br Acknowledgements This work was supported by
Acknowledgements This work was supported by the European Committee Fifth Framework Project QLK5-1999-01360. We are grateful to Dr. T.T. Hoang for the provision of plasmids pEX18Tc, pPS858 and pFLP2, Prof. B.L. Wanner for providing us with the plasmid pKD4 and related strains, and Prof. P. Soucaille for the gift of E. coli MG1655 ΔtpiA::FRT mutant strain. We wish to thank K. Weber and Dr. H. Bloecker for their help in sequencing. We would also like to thank Dr. M. Schobert for valuable discussion and Dr. H.-W. Ma for helping with making the Sorbitol and tree.
Introduction One of the most useful representations of number is a number line. The number line is important as it can be used for connecting decimals, fractions, and other types of numbers and for developing a sense of relative size. It is an especially important representation because, unlike many other representations and models used in teaching, the number line plays an important role in mathematics to the most advanced levels. It is used for measuring scales and Cartesian axes, horizontal and vertical, as well as embodying , the abstract set of real numbers. The number line is also important for learning because of its epistemic fidelity (Stacey, Helme, Archer, & Condon, 2001) towards characteristics of real numbers such as density; the property that in between two unequal numbers there is another one. A discrete model, such as multi-base arithmetic blocks, cannot faithfully present this property. Hence, the number line is important because it is both a didactical model and also a part of higher mathematics. This paper reports a detailed examination of the thinking of a sample of pre-service primary teachers when placing decimal numbers on number lines. We provide evidence that many of them exhibit a twisted geography of the negative side of the number line. We identify two major misconceptions that cause high error rates on apparently basic tasks. There are important consequences both for school education and teacher education. The main introductory work on the number line at school tends to be limited to representing positive and negative integers, and negative fractions and decimals are often not explicitly treated. It is also the case that instruction about calculation with fractions and decimals concentrates on positive numbers, and that negative decimals and fractions receive little attention. As will be noted below, our own teaching has fallen into this trap and we have observed it in many textbooks.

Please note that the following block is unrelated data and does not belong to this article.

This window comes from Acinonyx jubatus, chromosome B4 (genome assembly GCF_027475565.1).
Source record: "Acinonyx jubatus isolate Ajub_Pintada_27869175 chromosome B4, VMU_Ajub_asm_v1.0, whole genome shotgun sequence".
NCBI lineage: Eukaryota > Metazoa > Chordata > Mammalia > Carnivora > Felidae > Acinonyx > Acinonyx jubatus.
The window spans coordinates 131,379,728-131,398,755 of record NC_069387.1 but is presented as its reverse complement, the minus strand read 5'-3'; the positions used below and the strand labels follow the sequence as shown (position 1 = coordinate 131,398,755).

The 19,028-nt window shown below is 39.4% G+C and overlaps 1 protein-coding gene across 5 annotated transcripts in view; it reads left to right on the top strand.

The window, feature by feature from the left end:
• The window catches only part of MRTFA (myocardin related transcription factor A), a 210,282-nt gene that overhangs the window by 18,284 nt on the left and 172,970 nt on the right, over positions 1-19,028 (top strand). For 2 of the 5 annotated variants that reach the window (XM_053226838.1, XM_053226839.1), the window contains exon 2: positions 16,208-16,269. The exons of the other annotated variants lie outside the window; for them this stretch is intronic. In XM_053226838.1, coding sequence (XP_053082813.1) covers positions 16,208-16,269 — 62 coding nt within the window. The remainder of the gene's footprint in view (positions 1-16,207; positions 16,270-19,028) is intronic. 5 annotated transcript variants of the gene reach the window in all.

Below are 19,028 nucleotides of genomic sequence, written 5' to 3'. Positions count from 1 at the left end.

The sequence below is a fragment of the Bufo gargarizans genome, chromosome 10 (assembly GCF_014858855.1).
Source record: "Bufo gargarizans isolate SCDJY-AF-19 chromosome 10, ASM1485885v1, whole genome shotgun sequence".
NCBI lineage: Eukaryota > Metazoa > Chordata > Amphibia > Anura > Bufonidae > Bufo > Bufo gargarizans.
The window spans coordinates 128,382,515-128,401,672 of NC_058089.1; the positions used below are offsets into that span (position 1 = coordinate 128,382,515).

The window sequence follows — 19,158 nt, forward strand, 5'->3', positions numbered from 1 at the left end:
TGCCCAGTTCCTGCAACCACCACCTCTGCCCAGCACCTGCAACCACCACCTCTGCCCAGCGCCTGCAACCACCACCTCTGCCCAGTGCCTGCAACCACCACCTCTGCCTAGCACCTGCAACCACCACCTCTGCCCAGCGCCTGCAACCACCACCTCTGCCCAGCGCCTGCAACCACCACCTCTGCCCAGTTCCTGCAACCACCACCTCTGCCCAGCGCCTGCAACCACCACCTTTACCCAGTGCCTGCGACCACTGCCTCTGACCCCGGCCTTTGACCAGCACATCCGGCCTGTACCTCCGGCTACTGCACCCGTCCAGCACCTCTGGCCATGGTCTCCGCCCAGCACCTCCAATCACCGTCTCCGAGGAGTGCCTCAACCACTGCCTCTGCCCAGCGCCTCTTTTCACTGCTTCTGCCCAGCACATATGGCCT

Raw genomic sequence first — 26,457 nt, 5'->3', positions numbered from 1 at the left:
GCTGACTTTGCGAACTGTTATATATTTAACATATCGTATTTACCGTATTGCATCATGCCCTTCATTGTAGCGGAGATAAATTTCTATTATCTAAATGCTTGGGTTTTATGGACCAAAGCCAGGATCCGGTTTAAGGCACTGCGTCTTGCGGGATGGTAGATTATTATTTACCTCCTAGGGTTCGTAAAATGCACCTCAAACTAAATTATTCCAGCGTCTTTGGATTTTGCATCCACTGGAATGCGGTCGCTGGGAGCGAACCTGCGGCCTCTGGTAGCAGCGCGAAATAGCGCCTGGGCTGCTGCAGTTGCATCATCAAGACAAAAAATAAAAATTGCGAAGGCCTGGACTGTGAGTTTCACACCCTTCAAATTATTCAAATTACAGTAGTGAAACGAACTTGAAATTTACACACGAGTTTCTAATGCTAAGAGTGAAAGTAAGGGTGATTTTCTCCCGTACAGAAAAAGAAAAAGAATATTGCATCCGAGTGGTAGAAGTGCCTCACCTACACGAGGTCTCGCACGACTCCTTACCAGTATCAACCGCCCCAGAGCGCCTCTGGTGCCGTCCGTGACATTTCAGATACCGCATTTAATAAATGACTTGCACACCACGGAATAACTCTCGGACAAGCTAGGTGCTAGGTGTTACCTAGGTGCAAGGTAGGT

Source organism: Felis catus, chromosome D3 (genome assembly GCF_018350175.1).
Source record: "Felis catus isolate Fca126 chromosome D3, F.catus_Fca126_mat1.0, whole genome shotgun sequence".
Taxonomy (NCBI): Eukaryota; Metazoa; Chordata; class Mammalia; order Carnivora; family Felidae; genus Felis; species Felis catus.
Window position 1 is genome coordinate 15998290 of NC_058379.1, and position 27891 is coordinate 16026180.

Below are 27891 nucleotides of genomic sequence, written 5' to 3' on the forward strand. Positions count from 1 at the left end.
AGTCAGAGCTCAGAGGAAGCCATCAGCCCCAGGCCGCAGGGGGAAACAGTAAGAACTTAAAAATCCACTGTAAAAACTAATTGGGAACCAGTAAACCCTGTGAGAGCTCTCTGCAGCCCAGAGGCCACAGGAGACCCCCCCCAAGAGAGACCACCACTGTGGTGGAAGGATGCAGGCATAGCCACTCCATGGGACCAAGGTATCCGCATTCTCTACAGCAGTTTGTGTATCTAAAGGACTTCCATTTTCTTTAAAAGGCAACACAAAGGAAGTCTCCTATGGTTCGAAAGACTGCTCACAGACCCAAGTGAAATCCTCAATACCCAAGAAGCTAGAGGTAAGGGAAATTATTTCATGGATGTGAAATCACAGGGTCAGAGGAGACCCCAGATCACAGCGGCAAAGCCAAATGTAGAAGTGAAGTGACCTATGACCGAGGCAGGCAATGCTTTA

Results In this section, we describe the students’ behavior then in Section 5 we provide an explanation of the thinking behind the behavior.
Exploring the thinking behind the errors
Discussion and implications The study found a low incidence of positive decimal misconceptions in this population, which is consistent with other reports such as Stacey, Helme, Steinle, et al. (2001) on pre-service teachers. Difficulties in scaling, applicable to placing both positive and negative decimals on the number line, were evident in some wrong answers (e.g., in Fig. 6), however, the study has found further evidence for documented difficulties with positive decimals. It supports an unexpected finding from work on positive decimals by Steinle and Stacey (2003) that decimals with zero integer part (e.g., 0.35) are conceptually harder than decimals with a non-zero integer part, and so would benefit from special treatment in teaching. Misconceptions with negative decimals are also evident when students deal with negative integers. For example, a personal communication from Cecilia Kilhamn (2 February 2010) reports analysis of video of a Swedish teacher helping students calculating the age at death of Emperor Augustus who was born in the year 63BC (i.e., 63 BCE) and died in 14AD (i.e., 14 CE). The teacher expects students to know the answer is 63+14, but wants them to write 14−(−63). Eight students ask the teacher for help. Of these eight students, two students want to use 37 in the calculation. Hans asks: “But didn’t he live 37 years before Christ was born?” and with the same thinking, Victor comments that phylum is 37 years from −63 to 0. Fig. 13 shows, firstly, a correct number line (time line) where there are 37 years from 1963 to the turn of the century and, secondly, the incorrect mental model used by these boys when thinking about crossing the barrier (1940 and −40 have been placed for clarification). These students’ comments are consistent with both the misconceptions above but, rather than misplacing intervals of length 1 or 2, they have misplaced the interval of 100 years. Further evidence would be required to decide whether they have translated the positive interval [0,100] to the negative side (misconception TP1 or TP2), or whether they have imagined a separate negative number ray [−0, …, −40, … −63, … −100) with −100 near AD.